Campaign Cards

 

Campaign Buttons

Candidate shirtNothing shows support like wearing a t-shirt for your candidate.

2000.2.3 Gift of Lupe & Carl Arness

 

 

 

 

 

Yard signs

Posters and yard signs are also popular. This was from the 1988 special election to save the Shasta County Library. It worked!

1989.26.1 Gift of Howard & Marion Adams

 

 

 

4Campaigns are not without controversy. Jesse Carter didn’t have a website, he had a typewriter. ­­

1992.7.7 Gift of Clay McClain

 

 

 

 

Ballot Bag

Ballot Bag

Ballot bags from local elections. Clearly those cards worked and W. O. Blodgett won an election for County Clerk at least once!

SHS1982.18.2 & 3 Gifts of Virginal Dare Hammans

 


The Vault is Always Open!

 

Curatrix Julia

From the Vault: Commissioning Artwork for the Hotel Lobby

As most of the people reading the Turtle Bay blogs are already aware, we are currently building the Sheraton Redding at Sundial Bridge. During this process we have received a lot of calls from artists and artisans who wanted us to use their artwork or products in the hotel. This was not, however, Turtle Bay’s deci­­sion to make. A team of interior designers working within the Sheraton brand framework made all of those selections.

Turtle Bay was given the opportunity to guide the process of commissioning a signature piece of art for the hotel lobby–a task we were very happy to take on. I am very pleased to announce that an artist has been selected and is already hard at work on the project.

Sheraton Redding at the Sundial Bridge
The Sheraton Redding at Sundial Bridge front entrance. Imagine walking though the lobby doors and looking to the left.

People have asked me how we arrived at our choice. Like all public art commissions, it was a process. The first thing we did was put together a committee of Turtle Bay staff and community partners with expertise in public art and interior design. Our Creative Services Officer, Miki’ala Catalfano, Marketing and Public Relations Manager, Cristy Kidd, and I (your fearless Curatrix) were joined by Debra Lucero, Director of the Shasta and Butte County Art Councils, John Harper, artist and Shasta College art instructor, and Eve Berg Pugh, artist and interior designer.

We knew we wanted a unique piece that represented our location and the Turtle Bay mission and vision, as well as design ethos of Starwood, Sheraton’s parent company. We also wanted the piece to be visually pleasing and accessible to hotel guests of every background and not to clash with its surroundings (as there is plenty of room for challenging and provocative art in the museum’s art gallery). But we also did not want something that was simply part of the décor. It had to be inspiring.

Lobby floor plan. The artwork will hang on the wall on the left side where the grouping of four chairs is shown.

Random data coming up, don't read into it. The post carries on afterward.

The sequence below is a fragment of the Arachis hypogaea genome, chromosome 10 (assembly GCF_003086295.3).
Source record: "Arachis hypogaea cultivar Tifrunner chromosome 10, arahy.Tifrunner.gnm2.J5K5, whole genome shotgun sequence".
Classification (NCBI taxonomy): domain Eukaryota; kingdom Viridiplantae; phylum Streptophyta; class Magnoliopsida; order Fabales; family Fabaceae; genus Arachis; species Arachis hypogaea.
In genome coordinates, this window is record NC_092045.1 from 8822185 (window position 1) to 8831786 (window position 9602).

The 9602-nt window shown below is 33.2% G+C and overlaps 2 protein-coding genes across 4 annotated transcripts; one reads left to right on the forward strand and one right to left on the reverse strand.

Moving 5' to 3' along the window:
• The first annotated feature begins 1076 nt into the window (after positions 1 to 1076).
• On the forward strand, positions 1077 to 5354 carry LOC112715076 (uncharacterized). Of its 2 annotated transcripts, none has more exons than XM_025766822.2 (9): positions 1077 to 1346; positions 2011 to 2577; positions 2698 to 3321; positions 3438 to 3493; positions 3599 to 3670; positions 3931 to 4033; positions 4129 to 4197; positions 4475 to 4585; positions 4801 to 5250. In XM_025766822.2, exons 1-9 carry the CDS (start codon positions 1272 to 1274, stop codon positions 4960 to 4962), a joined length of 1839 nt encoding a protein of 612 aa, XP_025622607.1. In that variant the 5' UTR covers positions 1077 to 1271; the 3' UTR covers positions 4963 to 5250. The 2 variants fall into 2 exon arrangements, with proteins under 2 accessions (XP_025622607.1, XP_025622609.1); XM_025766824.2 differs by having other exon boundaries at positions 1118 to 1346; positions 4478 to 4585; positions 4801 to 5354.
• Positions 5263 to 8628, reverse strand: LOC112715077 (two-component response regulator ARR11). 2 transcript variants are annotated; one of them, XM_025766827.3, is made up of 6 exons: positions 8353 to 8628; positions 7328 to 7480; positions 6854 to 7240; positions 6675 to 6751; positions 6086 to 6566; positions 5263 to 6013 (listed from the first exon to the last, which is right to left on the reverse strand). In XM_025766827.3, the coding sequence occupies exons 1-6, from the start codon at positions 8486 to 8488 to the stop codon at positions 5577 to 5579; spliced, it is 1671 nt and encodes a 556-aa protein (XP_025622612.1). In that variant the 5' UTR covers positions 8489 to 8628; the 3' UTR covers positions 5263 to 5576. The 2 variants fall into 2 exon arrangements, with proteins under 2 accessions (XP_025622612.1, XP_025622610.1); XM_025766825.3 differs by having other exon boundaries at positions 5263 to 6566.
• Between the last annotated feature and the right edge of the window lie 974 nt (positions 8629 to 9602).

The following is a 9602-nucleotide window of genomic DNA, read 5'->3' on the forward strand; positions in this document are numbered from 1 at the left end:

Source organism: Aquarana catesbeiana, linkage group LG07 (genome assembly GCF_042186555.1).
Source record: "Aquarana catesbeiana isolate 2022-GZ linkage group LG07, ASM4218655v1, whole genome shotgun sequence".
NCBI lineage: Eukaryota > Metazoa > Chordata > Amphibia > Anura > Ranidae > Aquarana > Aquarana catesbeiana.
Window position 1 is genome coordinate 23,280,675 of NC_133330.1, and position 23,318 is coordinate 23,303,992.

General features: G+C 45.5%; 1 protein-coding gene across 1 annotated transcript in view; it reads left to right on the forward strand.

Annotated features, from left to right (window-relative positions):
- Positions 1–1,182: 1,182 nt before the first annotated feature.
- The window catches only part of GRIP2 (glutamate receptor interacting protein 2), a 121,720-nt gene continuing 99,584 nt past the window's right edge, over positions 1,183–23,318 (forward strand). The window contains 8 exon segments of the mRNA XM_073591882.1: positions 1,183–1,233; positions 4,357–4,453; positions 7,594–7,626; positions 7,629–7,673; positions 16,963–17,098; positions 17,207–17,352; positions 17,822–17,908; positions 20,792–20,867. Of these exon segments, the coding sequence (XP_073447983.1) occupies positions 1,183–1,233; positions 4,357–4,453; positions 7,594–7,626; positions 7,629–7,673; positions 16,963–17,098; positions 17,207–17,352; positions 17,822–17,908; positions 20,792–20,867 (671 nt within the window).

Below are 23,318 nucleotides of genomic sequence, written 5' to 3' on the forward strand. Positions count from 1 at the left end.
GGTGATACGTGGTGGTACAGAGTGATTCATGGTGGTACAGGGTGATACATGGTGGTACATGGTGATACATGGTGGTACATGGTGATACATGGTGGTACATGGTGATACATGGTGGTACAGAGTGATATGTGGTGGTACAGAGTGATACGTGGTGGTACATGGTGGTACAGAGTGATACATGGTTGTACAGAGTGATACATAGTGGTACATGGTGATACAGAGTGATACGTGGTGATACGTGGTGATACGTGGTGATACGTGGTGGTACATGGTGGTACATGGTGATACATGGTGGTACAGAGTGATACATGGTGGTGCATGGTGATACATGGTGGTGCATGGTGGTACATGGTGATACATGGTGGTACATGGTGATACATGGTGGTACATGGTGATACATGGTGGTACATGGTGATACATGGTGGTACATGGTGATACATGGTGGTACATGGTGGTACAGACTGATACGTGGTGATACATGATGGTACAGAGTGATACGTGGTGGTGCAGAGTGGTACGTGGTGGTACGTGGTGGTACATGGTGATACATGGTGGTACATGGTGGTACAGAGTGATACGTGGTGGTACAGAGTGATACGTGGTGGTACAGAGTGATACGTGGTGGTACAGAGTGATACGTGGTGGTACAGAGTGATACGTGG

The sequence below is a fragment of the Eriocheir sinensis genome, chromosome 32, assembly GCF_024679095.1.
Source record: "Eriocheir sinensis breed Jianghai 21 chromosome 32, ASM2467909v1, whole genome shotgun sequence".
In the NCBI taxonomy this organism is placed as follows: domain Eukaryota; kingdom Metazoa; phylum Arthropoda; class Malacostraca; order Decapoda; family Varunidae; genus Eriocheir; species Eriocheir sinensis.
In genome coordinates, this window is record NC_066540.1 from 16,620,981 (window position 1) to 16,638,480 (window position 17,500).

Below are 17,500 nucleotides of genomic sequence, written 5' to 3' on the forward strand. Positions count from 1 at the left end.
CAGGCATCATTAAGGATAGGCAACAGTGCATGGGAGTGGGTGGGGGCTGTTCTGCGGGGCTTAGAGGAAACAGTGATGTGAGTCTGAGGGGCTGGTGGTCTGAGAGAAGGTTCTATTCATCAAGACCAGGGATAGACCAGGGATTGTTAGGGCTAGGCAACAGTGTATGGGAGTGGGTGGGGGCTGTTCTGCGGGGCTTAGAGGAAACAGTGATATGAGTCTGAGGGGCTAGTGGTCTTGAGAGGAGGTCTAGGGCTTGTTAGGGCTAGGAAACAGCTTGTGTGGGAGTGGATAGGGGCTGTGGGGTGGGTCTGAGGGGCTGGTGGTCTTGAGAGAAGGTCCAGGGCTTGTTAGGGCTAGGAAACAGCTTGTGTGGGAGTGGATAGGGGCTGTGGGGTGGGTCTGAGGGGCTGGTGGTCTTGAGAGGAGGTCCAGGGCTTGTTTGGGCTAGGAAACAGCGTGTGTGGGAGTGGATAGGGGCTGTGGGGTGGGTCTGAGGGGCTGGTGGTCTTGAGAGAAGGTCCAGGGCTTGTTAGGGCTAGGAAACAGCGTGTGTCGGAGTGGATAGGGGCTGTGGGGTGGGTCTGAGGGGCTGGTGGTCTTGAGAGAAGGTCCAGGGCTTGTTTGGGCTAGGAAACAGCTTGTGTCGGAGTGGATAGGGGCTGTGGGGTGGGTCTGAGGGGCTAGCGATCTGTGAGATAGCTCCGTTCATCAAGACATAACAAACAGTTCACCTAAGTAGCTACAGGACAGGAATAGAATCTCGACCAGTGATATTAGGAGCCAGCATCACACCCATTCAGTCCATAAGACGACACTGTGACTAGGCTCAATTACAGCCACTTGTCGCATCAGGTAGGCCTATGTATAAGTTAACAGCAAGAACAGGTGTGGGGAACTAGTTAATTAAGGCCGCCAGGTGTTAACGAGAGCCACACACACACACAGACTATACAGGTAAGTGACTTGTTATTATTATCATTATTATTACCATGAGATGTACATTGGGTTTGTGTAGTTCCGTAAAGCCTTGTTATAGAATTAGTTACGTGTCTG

The committee reviewed the lobby floor plans and 3D renderings in order to familiarize ourselves with the space. Then we took a close look at the interior design choices, including the artwork that had already been chosen for the rest of the lobby and the other public spaces. This gave us a framework for our vision.

We began looking at images of large-scale pieces in the types of media we thought would work for the space. Pintrest was a useful tool for sharing ideas with the committee and other interested parties.

We knew we wanted the artist to have a Northern California connection. After we agreed on the type of feeling we were trying to achieve, John and Debra began showing us works from specific artists and we started to narrow down the field. They made a lot of calls and sent a lot of emails soliciting interest from the artists we thought would fit the project.

3D Rendering
Looking in through the lobby doors into the 3D walk-though of the hotel. The wall is on the left. It is about 12’ x 14’.

Once we had a pool of artists who thought they might like to work on the project, we took a closer look at their work and their availability, as well as their fees. Unfortunately, the budget for the piece is not unlimited. We selected four artists, two working alone and one wife and husband team, to submit proposals for the commission.

The artists, who all have strong Northern California connections, were Frank LaPena, Lucinda and Dan Kasser, and Bob Nugent. We hosted a group meeting where we discussed the project in depth, toured the site of the then un-built lobby, and had a spirited lunch at the Thai Cafe. After this face-to-face meeting we knew we had an amazing and diverse group from which to make our selection, and that the final choice would not be an easy one. The artists joked that they were going to get together and make a single proposal.

Armed with the hotel plans and style guides from Starwood, the artists went back to their studios to come up with their proposals. In May, we regrouped and the artists submitted their proposals to the committee and a representative from Azul, the company that will be managing the hotel for Turtle Bay. Azul works directly with Starwood, which had the ultimate decision-making power based upon the committee’s recommendations.

After this intense process, Starwood chose Bob Nugent to create the signature piece for the hotel lobby. Bob has an extensive background in public art, including hotels, and we are very excited to see what he comes up with.

Bob Nugent's art
An 11” x 11” sample representing the type of piece Bob Nugent is proposing for the lobby. The finished product will almost certainly not look exactly like this, but it evokes the mood.

They might not have received this commission, but we are already making plans to work with Frank LaPena, who had a solo show in out Art Gallery in 2003, and the Kassers on future projects in and around the museum.


Julia Pennington Cronin

Curator of Collections & Exhibits

Follow me on Twitter @CuratrixJulia